You might also think about course selection as a way of building expertise in an area of particular interest. Section 4.4 of the Student Handbook provides detailed advice on particular legal fields. Student interested in business law are encouraged to pursue the Business Law certificate, and those interested in careers in the entertainment industry are encouraged to enroll in the Entertainment Law certificate program. Nevertheless, students should beware of over-specialization. It is often hard to predict the specialty in which one will eventually practice. In addition, no matter the specialty, a broad legal education is often useful in analyzing even the most particular legal problems and in understanding the multi-faceted legal needs of sophisticated clients.
Many students seem to think that their course selection in law school will have little effect on their ability to pass the Bar Examination. For many students, that assumption is simply wrong. Particularly for the difficult California and New York Bar examinations, you will be much better prepared if you have taken most or all of the upper-division Bar-related courses: Business Organizations, Community Property, Criminal Procedure, Evidence, First Amendment, GWATS (Gifts, Wills & Trusts), Partnerships & LLCs, Remedies, Sales, and Secured Transactions. If you are planning to take a Bar exam in a different jurisdiction, you should find out which topics will be tested on that exam before planning your upper-division curriculum. Such information can be found on each state bar’s website or by contacting the Academic Support Program staff.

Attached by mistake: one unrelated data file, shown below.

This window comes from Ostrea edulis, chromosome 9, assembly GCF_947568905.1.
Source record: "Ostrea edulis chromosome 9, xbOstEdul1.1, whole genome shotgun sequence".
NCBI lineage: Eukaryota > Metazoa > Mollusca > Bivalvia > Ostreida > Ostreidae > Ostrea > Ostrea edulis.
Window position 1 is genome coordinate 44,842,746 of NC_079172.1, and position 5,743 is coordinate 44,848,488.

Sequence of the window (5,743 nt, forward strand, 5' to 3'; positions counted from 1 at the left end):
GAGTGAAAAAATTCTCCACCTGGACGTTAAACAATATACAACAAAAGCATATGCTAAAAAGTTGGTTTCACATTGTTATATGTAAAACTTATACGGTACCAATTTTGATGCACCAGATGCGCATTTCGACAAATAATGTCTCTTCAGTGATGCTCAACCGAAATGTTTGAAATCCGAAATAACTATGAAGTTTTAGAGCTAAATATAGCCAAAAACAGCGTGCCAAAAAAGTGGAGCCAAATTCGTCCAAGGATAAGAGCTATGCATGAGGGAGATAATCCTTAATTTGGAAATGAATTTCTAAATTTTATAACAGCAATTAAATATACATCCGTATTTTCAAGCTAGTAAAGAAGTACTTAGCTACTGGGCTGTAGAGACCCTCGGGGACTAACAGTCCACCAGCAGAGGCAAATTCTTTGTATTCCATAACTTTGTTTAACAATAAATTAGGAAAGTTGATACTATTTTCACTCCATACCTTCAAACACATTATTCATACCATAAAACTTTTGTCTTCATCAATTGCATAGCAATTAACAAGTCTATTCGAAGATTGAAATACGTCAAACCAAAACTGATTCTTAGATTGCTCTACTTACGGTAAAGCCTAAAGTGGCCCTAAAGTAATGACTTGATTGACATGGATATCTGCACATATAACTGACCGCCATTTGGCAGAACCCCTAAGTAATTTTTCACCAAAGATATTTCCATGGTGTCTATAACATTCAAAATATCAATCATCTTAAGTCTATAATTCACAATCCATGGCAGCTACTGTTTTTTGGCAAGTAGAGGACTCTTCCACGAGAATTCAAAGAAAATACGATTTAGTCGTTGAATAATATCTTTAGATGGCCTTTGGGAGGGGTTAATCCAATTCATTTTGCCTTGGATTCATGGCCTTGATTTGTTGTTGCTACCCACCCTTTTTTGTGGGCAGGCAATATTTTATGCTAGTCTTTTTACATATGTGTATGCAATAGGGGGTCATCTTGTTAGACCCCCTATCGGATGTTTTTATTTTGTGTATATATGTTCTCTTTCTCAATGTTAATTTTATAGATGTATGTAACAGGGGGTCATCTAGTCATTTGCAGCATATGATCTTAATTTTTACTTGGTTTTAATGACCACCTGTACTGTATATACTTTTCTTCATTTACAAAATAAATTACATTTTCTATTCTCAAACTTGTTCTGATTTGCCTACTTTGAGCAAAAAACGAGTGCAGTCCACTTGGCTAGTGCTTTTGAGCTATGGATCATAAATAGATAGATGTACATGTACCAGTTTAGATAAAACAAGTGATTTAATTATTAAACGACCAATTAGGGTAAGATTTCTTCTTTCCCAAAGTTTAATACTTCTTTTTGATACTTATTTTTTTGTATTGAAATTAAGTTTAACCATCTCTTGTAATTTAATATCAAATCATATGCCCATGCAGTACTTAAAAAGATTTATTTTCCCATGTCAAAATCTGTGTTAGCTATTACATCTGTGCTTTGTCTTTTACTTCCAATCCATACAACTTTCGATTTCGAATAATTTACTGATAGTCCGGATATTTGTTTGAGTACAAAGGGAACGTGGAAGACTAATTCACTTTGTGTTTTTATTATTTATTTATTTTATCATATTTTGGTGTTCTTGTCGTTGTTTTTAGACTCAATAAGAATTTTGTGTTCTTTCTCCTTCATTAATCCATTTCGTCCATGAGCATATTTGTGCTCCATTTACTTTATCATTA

All law students should take Business Organizations, Criminal Procedure, and Evidence, as these courses are tested on bar exams and are important components of any legal education. Most students should also take First Amendment, Remedies, and Gifts, Wills & Trusts, as these topics are heavily tested on the California and New York Bar Exams. It is especially important for students who are in the lower half of the class to take all of these courses, as doing so significantly increases the chances of passing the bar exam. Students near the top of the class can skip some of these courses, if they are willing to study hard in the months prior to the bar exam. Community Property, Sales, Secured Transactions, and Partnerships & LLCs are also tested on the California bar exam, and students intending to take that bar should consider taking them.